Styria offers many surprises during the carnival season. Old customs and modern processions bring a diversity of colour to the subsiding winter season. The so-called log pull, a fertility custom during carnival, refers to the log, a tree trunk, which today is usually pulled through the village by a tractor. Often the custom occurs in combination with a regional brass band that provides a good mood and adds to the celebration.
Not to be missed with the carnival activity is the popular carnival race: the carnival race on Monday is one of the oldest customs in the region of Murau. The Schellfaschingsgruppe and the Rossgruppe move out to dance a circular dance in the village square and then run from farm to farm. Masked figures move from house to house in the endurance run, the path sweeper running along with them. The first is always the so-called chicken grabber [Hühnergreifer], wrapped in feathers with a mask of feathers, who is looking for gifts. His figure is very conspicuous due to the decorative feathers. He is given oats and eggs as gifts – and if you forget, well, the chicken grabber will take the eggs out of the barn. The run ends by about 7:00 pm and the path sweeper can swing the broom one more time and do the Kranzl (a typical folk dance).
A real insider tip is carnival in Ausseerland. Some customs have existed since the 17th century and have continued since then. Three terms that are indispensable for carnival in this region are the Flinserl, the Trommelweiber and the Maschkera.
Now if you ask what the term 'Maschkera' means: that's what the masked figures in carnival in general are called in Ausseerland who dance in the streets and joke. There are different types of carnival customs in Ausseerland that have developed differently depending on the places. An important example of this is the known Trommelweiber, who are celebrating an anniversary in 2017. The original Ausseer Trommelweiber have existed since 1767, but the custom itself goes back to even earlier roots. On the Monday during carnival, the figures in white robes move through the streets, led by a flag carrier with a Maschkera flag to the accompaniment of loud beats on the big drums. The winter is to be expelled by the sound of the drums, which sound from morning until the afternoon through the towns. The Beigl is carried during the process, which is a fasting cake that has been eaten by the Ausseer residents during carnival for over 500 years. A fresh Beigl is round in shape and is then skilfully torn apart by two people, the so-called 'Beigl tearing". If you are talented, you will receive the larger piece of the delicious Beigl during the Beigl tearing.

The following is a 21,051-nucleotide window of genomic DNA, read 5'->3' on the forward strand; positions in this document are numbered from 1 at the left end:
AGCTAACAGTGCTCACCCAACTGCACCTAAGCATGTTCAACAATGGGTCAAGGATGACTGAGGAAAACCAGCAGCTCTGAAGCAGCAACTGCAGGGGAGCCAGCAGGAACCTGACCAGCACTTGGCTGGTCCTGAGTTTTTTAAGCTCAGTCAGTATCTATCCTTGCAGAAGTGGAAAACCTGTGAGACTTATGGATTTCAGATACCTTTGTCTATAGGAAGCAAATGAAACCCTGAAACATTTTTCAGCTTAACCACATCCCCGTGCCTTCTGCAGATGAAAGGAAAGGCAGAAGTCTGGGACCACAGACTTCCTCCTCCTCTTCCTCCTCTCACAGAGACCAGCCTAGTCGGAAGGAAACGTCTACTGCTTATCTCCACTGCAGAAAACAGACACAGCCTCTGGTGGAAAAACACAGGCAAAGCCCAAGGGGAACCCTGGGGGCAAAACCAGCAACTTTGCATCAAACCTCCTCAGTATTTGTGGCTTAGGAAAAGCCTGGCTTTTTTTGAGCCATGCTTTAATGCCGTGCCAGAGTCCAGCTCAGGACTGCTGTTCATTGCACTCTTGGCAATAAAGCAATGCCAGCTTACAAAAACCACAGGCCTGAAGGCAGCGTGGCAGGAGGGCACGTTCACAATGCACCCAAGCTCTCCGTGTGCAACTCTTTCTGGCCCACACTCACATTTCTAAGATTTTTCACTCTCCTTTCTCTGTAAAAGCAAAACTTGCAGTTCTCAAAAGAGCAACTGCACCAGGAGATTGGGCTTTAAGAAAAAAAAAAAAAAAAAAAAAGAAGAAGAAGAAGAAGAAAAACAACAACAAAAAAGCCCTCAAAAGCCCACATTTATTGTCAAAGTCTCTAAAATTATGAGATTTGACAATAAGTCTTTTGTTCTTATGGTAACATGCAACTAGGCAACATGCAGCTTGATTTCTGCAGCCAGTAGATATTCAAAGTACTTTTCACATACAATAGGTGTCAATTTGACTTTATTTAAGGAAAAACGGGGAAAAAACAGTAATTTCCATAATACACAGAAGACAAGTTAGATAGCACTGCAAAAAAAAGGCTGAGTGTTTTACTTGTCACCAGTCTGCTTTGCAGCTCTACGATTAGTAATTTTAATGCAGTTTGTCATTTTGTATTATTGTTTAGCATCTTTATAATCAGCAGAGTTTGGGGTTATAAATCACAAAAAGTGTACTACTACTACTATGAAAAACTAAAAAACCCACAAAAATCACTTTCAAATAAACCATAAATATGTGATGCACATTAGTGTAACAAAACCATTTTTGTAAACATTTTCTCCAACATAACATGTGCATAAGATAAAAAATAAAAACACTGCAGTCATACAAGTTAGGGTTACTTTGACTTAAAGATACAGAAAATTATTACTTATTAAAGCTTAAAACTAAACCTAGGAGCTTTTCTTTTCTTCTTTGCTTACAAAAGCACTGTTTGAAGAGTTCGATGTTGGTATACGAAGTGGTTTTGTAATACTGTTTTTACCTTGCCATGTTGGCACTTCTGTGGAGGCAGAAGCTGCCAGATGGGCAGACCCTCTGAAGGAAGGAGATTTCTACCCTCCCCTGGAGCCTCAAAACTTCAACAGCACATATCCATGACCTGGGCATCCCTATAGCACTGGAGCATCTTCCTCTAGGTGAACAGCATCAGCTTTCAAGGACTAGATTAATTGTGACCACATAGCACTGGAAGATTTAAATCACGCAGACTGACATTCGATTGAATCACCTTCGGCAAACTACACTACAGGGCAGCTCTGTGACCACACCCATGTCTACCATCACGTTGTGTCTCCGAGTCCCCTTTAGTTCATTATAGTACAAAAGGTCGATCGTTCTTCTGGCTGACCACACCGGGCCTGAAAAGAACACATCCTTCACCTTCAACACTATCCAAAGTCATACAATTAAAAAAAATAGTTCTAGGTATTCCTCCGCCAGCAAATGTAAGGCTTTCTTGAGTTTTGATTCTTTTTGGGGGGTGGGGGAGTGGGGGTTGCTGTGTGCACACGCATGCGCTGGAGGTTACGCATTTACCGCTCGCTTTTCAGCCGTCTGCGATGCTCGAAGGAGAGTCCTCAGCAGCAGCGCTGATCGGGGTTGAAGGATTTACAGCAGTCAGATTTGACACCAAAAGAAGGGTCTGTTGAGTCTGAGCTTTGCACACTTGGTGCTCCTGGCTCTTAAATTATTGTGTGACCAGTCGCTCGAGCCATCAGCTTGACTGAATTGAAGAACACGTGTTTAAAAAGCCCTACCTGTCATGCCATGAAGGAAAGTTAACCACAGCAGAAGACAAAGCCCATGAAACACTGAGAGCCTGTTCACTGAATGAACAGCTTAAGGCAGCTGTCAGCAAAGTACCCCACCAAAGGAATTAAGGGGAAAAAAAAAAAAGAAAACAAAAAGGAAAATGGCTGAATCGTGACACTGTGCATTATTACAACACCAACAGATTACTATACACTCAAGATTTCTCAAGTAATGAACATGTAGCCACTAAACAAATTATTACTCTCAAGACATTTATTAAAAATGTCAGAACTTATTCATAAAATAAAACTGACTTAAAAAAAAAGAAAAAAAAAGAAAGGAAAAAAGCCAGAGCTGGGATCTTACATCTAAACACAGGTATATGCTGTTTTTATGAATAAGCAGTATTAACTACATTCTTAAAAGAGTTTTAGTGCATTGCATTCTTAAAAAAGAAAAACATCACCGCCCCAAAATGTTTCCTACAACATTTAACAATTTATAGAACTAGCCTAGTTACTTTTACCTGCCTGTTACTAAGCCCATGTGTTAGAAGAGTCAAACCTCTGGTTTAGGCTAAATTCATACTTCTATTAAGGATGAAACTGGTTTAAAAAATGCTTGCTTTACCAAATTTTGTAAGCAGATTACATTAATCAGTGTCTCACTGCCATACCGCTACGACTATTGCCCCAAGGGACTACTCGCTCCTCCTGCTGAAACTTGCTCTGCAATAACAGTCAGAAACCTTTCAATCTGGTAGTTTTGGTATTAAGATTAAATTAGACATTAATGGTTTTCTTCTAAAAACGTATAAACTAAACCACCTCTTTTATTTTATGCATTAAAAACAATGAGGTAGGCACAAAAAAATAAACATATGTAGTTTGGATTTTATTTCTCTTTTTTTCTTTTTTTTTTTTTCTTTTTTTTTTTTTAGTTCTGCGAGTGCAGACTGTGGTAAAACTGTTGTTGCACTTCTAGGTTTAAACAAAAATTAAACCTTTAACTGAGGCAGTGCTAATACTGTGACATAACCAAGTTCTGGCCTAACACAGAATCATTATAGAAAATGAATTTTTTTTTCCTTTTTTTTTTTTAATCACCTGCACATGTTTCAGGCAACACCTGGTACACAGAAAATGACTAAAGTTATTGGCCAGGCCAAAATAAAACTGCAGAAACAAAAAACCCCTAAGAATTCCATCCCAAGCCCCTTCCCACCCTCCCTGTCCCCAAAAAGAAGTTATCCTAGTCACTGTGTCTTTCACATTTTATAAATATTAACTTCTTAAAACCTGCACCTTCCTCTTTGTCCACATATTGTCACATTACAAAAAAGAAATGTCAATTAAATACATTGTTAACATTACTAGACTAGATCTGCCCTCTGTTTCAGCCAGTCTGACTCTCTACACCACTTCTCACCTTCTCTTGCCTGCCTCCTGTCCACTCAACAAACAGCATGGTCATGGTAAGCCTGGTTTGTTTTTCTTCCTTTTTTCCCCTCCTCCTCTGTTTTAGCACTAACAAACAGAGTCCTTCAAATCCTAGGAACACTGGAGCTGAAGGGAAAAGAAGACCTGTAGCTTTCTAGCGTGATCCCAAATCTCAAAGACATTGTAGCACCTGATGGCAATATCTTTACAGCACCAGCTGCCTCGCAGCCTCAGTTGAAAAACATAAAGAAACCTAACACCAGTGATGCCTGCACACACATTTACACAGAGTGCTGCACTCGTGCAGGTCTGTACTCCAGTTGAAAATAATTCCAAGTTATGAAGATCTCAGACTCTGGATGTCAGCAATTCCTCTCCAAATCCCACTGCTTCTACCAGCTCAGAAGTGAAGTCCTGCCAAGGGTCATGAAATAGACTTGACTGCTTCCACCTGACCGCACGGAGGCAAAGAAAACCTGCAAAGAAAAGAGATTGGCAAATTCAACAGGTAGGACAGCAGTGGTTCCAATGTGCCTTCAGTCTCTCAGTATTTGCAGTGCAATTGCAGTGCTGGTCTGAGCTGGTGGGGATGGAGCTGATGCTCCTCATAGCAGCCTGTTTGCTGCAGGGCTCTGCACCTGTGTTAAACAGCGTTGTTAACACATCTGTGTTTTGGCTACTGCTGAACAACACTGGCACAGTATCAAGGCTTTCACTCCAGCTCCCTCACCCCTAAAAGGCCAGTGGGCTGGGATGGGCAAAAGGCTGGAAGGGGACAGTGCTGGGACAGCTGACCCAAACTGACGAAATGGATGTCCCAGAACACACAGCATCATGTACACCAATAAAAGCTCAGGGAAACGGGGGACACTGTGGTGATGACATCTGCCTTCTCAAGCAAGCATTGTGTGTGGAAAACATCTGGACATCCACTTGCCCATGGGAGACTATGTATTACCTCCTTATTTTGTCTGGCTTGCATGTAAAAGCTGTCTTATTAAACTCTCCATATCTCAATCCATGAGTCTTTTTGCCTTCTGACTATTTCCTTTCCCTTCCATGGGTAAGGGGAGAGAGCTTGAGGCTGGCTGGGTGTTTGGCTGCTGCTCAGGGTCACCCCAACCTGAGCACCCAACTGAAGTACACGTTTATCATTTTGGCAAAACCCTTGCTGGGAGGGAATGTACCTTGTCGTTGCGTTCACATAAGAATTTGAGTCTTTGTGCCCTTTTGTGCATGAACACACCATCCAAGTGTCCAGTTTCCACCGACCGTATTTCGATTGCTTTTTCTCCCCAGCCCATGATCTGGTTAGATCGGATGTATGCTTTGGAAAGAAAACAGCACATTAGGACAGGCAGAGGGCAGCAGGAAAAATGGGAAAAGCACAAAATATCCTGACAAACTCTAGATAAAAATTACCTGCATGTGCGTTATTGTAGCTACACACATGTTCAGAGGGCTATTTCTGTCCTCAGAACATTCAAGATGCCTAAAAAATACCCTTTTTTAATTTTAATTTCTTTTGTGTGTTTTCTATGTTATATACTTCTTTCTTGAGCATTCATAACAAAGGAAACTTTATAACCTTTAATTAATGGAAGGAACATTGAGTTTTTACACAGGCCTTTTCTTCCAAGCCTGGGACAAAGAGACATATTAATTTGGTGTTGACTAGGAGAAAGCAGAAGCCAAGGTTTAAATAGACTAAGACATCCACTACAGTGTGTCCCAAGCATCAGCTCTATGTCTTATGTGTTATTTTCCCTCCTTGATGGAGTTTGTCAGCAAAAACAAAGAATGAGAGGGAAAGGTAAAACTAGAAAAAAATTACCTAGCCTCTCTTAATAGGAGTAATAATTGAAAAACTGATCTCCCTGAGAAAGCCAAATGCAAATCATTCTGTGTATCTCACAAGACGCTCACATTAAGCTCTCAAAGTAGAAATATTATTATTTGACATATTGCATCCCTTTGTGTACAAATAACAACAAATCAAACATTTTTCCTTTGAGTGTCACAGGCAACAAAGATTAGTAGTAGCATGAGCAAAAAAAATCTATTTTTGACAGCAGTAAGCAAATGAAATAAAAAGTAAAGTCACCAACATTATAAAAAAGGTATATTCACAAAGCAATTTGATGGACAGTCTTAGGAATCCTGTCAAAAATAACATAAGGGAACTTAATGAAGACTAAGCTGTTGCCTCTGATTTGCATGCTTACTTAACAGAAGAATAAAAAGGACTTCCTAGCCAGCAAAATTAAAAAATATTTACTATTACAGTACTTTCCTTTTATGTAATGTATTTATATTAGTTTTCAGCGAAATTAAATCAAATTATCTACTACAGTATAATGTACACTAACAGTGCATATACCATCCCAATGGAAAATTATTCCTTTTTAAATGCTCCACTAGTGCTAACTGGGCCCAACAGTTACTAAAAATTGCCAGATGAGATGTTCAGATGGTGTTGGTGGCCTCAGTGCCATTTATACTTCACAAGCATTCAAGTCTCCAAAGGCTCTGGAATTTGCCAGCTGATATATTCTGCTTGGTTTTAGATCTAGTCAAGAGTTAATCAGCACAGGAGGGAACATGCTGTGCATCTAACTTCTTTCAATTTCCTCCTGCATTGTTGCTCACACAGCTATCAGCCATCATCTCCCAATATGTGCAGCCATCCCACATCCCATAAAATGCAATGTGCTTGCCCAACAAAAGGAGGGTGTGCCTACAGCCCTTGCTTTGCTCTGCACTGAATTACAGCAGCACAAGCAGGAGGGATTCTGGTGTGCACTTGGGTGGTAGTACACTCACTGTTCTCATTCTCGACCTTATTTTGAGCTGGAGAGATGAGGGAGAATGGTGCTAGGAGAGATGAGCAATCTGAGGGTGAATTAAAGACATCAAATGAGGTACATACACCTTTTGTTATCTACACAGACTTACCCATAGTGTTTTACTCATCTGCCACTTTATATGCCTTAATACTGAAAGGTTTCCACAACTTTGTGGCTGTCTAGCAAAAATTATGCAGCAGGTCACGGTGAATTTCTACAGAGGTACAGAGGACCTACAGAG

On Tuesday during carnival, the next figures then follow, namely the so-called Flinserl: the colourful dazzling robes of the Flinserl are elaborately crafted by hand. The figures are friendly and cheerful. The Flinserl throw nuts to children from their bags.
The Pless also join in with this colourful hustle and bustle. These figures represent winter, which is now to be driven out during carnival. The Pless figures are wrapped in old white robes and wear a bee basket on their head. But watch out! Although their vision is restricted by the baskets, they carry a stick in their hands on which a wet cloth is attached and they run through the alleyways and surprise spectators with their yelling "Pless, Pless..." and their wet cloths. You should beware of the wet cloths. Children, on the other hand, hunt the Pless and their cloths. In this way, the children drive the Pless, i.e. metaphorically the cold winter, out of the village with a common force.
The culinary aspect of carnival cannot be missed: The well-known round carnival doughnuts and less-known elongated Stanglkrapfen [donuts], and of course also the Beigl for the Beigl tearing.